WaterEquity’s investments promote access to safe water and sanitation, economic opportunity, and gender equality.

Enabling Growth. Scaling Impact.
WaterEquity’s funds have made 30 investments across 3 countries.

Our investments are successfully increasing:



people reached with safe water or sanitation.



of individuals directly supported by our investments are women.



of the people impacted by our investments are low-income.

From Investment to Opportunity.

WaterEquity’s first fund invested in Sanghamithra – a microfinance institution providing affordable financing to families in India.

Thanks to our investment, Sanghamithra was able to provide Nandini – a mother of three and a shop owner in the Mysore district – a microloan to install a safe household water connection.

With the new water connection, Nandini spends less time each day waiting at a communal water point and more time working at her shop. This is how WaterEquity’s funds turn investments into opportunity.

"Having a sanitation solution at home means children are more likely to have higher cognitive test scores."

– Orgill , Jennifer. “Water, Sanitation, and Development: Household Preferences and Long-Term Impacts.” Duke University , 2017.

"Access to improved water at age 1 is associated with higher language scores at age 5, as shown in a study of more than 7,000 children in Ethiopia, India, Peru, and Vietnam."

– Dearden, Kirk A, et al. “Does Household Access to Improved Water and Sanitation in Infancy and Childhood Predict Better Vocabulary Test Performance in Ethiopian, Indian, Peruvian and Vietnamese Cohort Studies?” BMJ Open, BMJ Publishing Group, 7 Mar. 2017. Accessed 2 Aug, 2017.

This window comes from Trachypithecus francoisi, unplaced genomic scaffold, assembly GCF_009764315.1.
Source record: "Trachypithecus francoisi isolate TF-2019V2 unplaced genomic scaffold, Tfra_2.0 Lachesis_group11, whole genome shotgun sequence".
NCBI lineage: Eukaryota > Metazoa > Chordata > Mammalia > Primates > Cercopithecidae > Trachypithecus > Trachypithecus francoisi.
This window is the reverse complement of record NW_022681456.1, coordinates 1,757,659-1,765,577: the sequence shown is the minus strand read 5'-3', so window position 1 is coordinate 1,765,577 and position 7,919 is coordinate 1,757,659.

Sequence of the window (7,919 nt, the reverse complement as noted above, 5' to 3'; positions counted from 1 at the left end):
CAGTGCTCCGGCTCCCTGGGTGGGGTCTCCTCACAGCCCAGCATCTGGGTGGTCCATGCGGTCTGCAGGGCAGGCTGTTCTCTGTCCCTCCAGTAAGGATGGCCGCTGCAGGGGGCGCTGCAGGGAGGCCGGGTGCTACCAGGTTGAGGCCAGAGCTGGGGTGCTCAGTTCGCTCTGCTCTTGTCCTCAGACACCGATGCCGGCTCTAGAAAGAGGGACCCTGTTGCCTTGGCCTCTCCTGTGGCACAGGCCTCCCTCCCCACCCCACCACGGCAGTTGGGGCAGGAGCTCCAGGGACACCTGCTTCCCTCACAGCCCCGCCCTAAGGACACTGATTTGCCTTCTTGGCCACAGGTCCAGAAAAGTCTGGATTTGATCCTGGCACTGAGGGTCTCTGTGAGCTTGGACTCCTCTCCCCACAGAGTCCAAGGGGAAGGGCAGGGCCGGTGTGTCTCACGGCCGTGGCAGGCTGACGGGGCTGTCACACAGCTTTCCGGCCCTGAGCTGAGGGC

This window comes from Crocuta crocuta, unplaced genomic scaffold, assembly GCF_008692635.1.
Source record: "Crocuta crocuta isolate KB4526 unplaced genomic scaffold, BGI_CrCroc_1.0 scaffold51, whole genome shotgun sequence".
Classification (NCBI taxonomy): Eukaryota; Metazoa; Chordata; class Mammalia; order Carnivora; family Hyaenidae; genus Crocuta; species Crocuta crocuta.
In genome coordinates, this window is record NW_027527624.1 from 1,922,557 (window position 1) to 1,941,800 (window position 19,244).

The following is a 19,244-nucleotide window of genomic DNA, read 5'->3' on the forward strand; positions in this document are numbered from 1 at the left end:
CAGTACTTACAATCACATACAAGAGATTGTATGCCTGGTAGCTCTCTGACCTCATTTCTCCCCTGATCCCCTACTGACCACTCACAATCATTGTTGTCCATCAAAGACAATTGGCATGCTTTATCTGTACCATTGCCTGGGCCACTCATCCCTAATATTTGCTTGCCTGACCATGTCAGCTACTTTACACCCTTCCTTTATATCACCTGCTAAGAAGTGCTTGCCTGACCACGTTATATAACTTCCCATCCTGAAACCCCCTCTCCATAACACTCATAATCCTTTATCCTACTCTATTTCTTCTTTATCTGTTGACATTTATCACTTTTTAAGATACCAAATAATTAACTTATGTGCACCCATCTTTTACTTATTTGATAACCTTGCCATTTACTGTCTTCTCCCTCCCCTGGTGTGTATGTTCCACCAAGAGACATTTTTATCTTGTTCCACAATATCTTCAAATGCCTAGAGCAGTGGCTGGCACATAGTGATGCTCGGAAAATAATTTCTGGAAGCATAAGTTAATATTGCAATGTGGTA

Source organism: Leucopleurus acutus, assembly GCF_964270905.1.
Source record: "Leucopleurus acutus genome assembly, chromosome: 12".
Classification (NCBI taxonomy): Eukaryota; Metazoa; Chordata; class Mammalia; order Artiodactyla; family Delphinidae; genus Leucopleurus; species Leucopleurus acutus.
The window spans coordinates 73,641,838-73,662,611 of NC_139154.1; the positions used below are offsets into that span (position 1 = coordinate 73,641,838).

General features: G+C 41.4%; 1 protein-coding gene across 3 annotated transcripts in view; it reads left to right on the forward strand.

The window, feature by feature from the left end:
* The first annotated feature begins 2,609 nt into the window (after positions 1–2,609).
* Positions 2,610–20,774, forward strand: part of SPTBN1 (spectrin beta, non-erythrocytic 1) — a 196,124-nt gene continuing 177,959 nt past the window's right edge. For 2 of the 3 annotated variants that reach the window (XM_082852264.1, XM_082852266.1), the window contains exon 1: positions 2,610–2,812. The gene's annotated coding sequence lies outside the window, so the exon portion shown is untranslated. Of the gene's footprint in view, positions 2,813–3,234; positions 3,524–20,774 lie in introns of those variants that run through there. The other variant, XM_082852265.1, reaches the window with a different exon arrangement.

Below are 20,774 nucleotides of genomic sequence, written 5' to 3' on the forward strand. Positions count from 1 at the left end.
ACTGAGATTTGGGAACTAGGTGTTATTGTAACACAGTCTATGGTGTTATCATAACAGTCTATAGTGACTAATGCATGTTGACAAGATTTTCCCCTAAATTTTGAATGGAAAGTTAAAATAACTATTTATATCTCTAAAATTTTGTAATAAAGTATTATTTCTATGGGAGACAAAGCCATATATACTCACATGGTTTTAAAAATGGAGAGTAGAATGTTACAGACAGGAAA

"Children aged 0-5 in households that own a latrine have higher cognitive scores ten years later compared to children from households without a latrine. Girls in particular score significantly higher on cognitive tests. Test scores are important indicators of human capital development and are predictive of labor market outcomes."

– Orgill , Jennifer. “Water, Sanitation, and Development: Household Preferences and Long-Term Impacts.” Duke University , 2017.

"For every year a girl stays in school, her income can increase by 15-25%."

– Montenegro, Claudio E., and Harry A. Patrinos. Comparable Estimates of Returns to Schooling Around the World. World Bank Group, 2014.

"More people have a mobile phone (7.4 billion) than a toilet (4.3 billion)."

– The World in 2015 ICT Facts and Figures. International Telecommunication Union, 2015.

"50% of child malnutrition is associated with unsafe water, inadequate sanitation and poor hygiene."

– Safer water, Better Health: Costs, benefits and sustainability of interventions to protect and promote health. World Health Organization (WHO), 2008.

"In Africa and Asia, women and children walk an average of 3.7 miles a day just to collect water."

– Water for Women: Every woman counts. Every Second Counts. United Nations, World Water Assessment Programme, UNESCO. 2015.

"Globally, 1/3 of all schools lack access to basic water and sanitation."

– Progress on Drinking Water and Sanitation: 2015 Update and MDG Assessment. World Health Organization and UNICEF, 2015.